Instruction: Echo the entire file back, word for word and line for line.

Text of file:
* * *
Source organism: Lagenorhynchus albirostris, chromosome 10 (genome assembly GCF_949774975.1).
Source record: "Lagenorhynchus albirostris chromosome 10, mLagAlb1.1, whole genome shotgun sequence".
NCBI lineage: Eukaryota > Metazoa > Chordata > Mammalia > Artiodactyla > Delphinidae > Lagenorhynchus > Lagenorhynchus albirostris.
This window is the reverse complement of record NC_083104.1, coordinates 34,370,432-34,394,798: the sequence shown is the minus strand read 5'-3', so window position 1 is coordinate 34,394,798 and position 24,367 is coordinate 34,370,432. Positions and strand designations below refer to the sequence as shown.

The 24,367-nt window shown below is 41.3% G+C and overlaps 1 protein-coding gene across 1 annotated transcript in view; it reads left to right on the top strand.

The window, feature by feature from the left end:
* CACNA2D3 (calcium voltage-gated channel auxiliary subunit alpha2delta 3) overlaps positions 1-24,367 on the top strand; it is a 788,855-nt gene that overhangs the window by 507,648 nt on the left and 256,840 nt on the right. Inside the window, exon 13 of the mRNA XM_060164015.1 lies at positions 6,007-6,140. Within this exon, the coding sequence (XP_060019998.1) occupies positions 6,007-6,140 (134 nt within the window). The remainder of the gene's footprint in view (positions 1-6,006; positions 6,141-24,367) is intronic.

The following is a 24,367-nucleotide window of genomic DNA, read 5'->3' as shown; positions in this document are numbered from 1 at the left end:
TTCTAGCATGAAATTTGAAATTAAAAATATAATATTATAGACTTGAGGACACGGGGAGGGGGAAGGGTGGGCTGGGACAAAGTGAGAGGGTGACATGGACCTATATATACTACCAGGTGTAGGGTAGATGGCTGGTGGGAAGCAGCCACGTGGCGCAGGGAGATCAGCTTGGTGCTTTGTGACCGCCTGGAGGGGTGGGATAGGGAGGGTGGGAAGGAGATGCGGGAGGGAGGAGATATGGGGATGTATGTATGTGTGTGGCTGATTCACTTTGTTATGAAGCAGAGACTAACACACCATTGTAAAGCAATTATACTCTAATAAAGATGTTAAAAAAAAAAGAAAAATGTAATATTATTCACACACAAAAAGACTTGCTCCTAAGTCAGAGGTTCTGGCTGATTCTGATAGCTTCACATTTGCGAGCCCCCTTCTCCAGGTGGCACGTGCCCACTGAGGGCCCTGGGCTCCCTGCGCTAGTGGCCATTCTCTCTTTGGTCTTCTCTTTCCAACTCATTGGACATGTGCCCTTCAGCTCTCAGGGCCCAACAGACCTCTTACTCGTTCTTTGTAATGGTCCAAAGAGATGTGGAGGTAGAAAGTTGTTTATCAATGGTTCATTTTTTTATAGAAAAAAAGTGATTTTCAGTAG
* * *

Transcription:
Source organism: Lagenorhynchus albirostris, chromosome 10 (genome assembly GCF_949774975.1).
Source record: "Lagenorhynchus albirostris chromosome 10, mLagAlb1.1, whole genome shotgun sequence".
NCBI lineage: Eukaryota > Metazoa > Chordata > Mammalia > Artiodactyla > Delphinidae > Lagenorhynchus > Lagenorhynchus albirostris.
This window is the reverse complement of record NC_083104.1, coordinates 34,370,432-34,394,798: the sequence shown is the minus strand read 5'-3', so window position 1 is coordinate 34,394,798 and position 24,367 is coordinate 34,370,432. Positions and strand designations below refer to the sequence as shown.

The 24,367-nt window shown below is 41.3% G+C and overlaps 1 protein-coding gene across 1 annotated transcript in view; it reads left to right on the top strand.

The window, feature by feature from the left end:
* CACNA2D3 (calcium voltage-gated channel auxiliary subunit alpha2delta 3) overlaps positions 1-24,367 on the top strand; it is a 788,855-nt gene that overhangs the window by 507,648 nt on the left and 256,840 nt on the right. Inside the window, exon 13 of the mRNA XM_060164015.1 lies at positions 6,007-6,140. Within this exon, the coding sequence (XP_060019998.1) occupies positions 6,007-6,140 (134 nt within the window). The remainder of the gene's footprint in view (positions 1-6,006; positions 6,141-24,367) is intronic.

The following is a 24,367-nucleotide window of genomic DNA, read 5'->3' as shown; positions in this document are numbered from 1 at the left end:
TTCTAGCATGAAATTTGAAATTAAAAATATAATATTATAGACTTGAGGACACGGGGAGGGGGAAGGGTGGGCTGGGACAAAGTGAGAGGGTGACATGGACCTATATATACTACCAGGTGTAGGGTAGATGGCTGGTGGGAAGCAGCCACGTGGCGCAGGGAGATCAGCTTGGTGCTTTGTGACCGCCTGGAGGGGTGGGATAGGGAGGGTGGGAAGGAGATGCGGGAGGGAGGAGATATGGGGATGTATGTATGTGTGTGGCTGATTCACTTTGTTATGAAGCAGAGACTAACACACCATTGTAAAGCAATTATACTCTAATAAAGATGTTAAAAAAAAAAGAAAAATGTAATATTATTCACACACAAAAAGACTTGCTCCTAAGTCAGAGGTTCTGGCTGATTCTGATAGCTTCACATTTGCGAGCCCCCTTCTCCAGGTGGCACGTGCCCACTGAGGGCCCTGGGCTCCCTGCGCTAGTGGCCATTCTCTCTTTGGTCTTCTCTTTCCAACTCATTGGACATGTGCCCTTCAGCTCTCAGGGCCCAACAGACCTCTTACTCGTTCTTTGTAATGGTCCAAAGAGATGTGGAGGTAGAAAGTTGTTTATCAATGGTTCATTTTTTTATAGAAAAAAAGTGATTTTCAGTAG